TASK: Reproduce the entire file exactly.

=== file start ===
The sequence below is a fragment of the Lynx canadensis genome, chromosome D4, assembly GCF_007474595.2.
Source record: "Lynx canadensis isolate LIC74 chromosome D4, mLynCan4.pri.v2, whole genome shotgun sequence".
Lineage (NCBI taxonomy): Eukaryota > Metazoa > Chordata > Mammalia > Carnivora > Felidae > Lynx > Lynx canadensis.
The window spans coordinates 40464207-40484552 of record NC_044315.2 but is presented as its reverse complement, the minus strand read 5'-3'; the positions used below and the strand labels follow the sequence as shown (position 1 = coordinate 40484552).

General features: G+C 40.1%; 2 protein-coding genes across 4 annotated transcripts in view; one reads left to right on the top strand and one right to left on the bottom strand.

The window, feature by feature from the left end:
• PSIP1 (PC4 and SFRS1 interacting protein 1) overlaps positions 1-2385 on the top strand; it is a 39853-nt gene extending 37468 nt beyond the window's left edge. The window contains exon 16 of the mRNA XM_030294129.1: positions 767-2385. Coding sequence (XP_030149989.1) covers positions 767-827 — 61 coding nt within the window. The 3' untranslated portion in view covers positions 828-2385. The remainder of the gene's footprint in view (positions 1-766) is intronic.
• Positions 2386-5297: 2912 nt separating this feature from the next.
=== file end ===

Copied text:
The sequence below is a fragment of the Lynx canadensis genome, chromosome D4, assembly GCF_007474595.2.
Source record: "Lynx canadensis isolate LIC74 chromosome D4, mLynCan4.pri.v2, whole genome shotgun sequence".
Lineage (NCBI taxonomy): Eukaryota > Metazoa > Chordata > Mammalia > Carnivora > Felidae > Lynx > Lynx canadensis.
The window spans coordinates 40464207-40484552 of record NC_044315.2 but is presented as its reverse complement, the minus strand read 5'-3'; the positions used below and the strand labels follow the sequence as shown (position 1 = coordinate 40484552).

General features: G+C 40.1%; 2 protein-coding genes across 4 annotated transcripts in view; one reads left to right on the top strand and one right to left on the bottom strand.

The window, feature by feature from the left end:
• PSIP1 (PC4 and SFRS1 interacting protein 1) overlaps positions 1-2385 on the top strand; it is a 39853-nt gene extending 37468 nt beyond the window's left edge. The window contains exon 16 of the mRNA XM_030294129.1: positions 767-2385. Coding sequence (XP_030149989.1) covers positions 767-827 — 61 coding nt within the window. The 3' untranslated portion in view covers positions 828-2385. The remainder of the gene's footprint in view (positions 1-766) is intronic.
• Positions 2386-5297: 2912 nt separating this feature from the next.